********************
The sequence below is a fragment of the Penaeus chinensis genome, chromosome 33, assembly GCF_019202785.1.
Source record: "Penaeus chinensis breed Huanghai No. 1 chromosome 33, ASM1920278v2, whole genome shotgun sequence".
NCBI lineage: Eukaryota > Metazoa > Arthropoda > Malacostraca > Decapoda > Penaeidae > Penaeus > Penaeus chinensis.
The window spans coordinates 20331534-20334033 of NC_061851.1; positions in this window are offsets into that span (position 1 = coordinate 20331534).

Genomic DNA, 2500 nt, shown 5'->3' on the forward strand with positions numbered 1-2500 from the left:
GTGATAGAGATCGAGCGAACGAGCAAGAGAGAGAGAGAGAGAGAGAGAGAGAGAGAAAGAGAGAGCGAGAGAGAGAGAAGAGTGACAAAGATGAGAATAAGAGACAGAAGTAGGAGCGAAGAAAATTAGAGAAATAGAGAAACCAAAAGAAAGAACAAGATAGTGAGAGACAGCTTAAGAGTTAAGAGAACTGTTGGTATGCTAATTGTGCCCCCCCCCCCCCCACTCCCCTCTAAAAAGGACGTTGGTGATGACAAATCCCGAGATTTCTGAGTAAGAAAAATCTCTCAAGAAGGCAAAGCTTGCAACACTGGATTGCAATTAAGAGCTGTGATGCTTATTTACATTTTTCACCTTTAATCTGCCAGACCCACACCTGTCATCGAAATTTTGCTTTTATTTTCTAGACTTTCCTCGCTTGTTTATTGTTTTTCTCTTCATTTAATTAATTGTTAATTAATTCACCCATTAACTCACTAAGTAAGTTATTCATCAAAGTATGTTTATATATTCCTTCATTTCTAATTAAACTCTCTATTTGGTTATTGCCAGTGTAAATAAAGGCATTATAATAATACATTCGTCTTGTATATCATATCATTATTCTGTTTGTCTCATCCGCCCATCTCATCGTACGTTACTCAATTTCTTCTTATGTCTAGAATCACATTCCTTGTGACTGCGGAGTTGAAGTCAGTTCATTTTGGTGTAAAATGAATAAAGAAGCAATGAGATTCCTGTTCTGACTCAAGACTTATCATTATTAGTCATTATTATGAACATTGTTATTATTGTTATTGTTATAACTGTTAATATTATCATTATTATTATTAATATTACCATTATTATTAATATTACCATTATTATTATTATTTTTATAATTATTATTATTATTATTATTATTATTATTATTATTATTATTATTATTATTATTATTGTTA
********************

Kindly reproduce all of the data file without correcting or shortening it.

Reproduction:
The sequence below is a fragment of the Penaeus chinensis genome, chromosome 33, assembly GCF_019202785.1.
Source record: "Penaeus chinensis breed Huanghai No. 1 chromosome 33, ASM1920278v2, whole genome shotgun sequence".
NCBI lineage: Eukaryota > Metazoa > Arthropoda > Malacostraca > Decapoda > Penaeidae > Penaeus > Penaeus chinensis.
The window spans coordinates 20331534-20334033 of NC_061851.1; positions in this window are offsets into that span (position 1 = coordinate 20331534).

Genomic DNA, 2500 nt, shown 5'->3' on the forward strand with positions numbered 1-2500 from the left:
GTGATAGAGATCGAGCGAACGAGCAAGAGAGAGAGAGAGAGAGAGAGAGAGAGAGAAAGAGAGAGCGAGAGAGAGAGAAGAGTGACAAAGATGAGAATAAGAGACAGAAGTAGGAGCGAAGAAAATTAGAGAAATAGAGAAACCAAAAGAAAGAACAAGATAGTGAGAGACAGCTTAAGAGTTAAGAGAACTGTTGGTATGCTAATTGTGCCCCCCCCCCCCCCACTCCCCTCTAAAAAGGACGTTGGTGATGACAAATCCCGAGATTTCTGAGTAAGAAAAATCTCTCAAGAAGGCAAAGCTTGCAACACTGGATTGCAATTAAGAGCTGTGATGCTTATTTACATTTTTCACCTTTAATCTGCCAGACCCACACCTGTCATCGAAATTTTGCTTTTATTTTCTAGACTTTCCTCGCTTGTTTATTGTTTTTCTCTTCATTTAATTAATTGTTAATTAATTCACCCATTAACTCACTAAGTAAGTTATTCATCAAAGTATGTTTATATATTCCTTCATTTCTAATTAAACTCTCTATTTGGTTATTGCCAGTGTAAATAAAGGCATTATAATAATACATTCGTCTTGTATATCATATCATTATTCTGTTTGTCTCATCCGCCCATCTCATCGTACGTTACTCAATTTCTTCTTATGTCTAGAATCACATTCCTTGTGACTGCGGAGTTGAAGTCAGTTCATTTTGGTGTAAAATGAATAAAGAAGCAATGAGATTCCTGTTCTGACTCAAGACTTATCATTATTAGTCATTATTATGAACATTGTTATTATTGTTATTGTTATAACTGTTAATATTATCATTATTATTATTAATATTACCATTATTATTAATATTACCATTATTATTATTATTTTTATAATTATTATTATTATTATTATTATTATTATTATTATTATTATTATTATTATTATTATTGTTA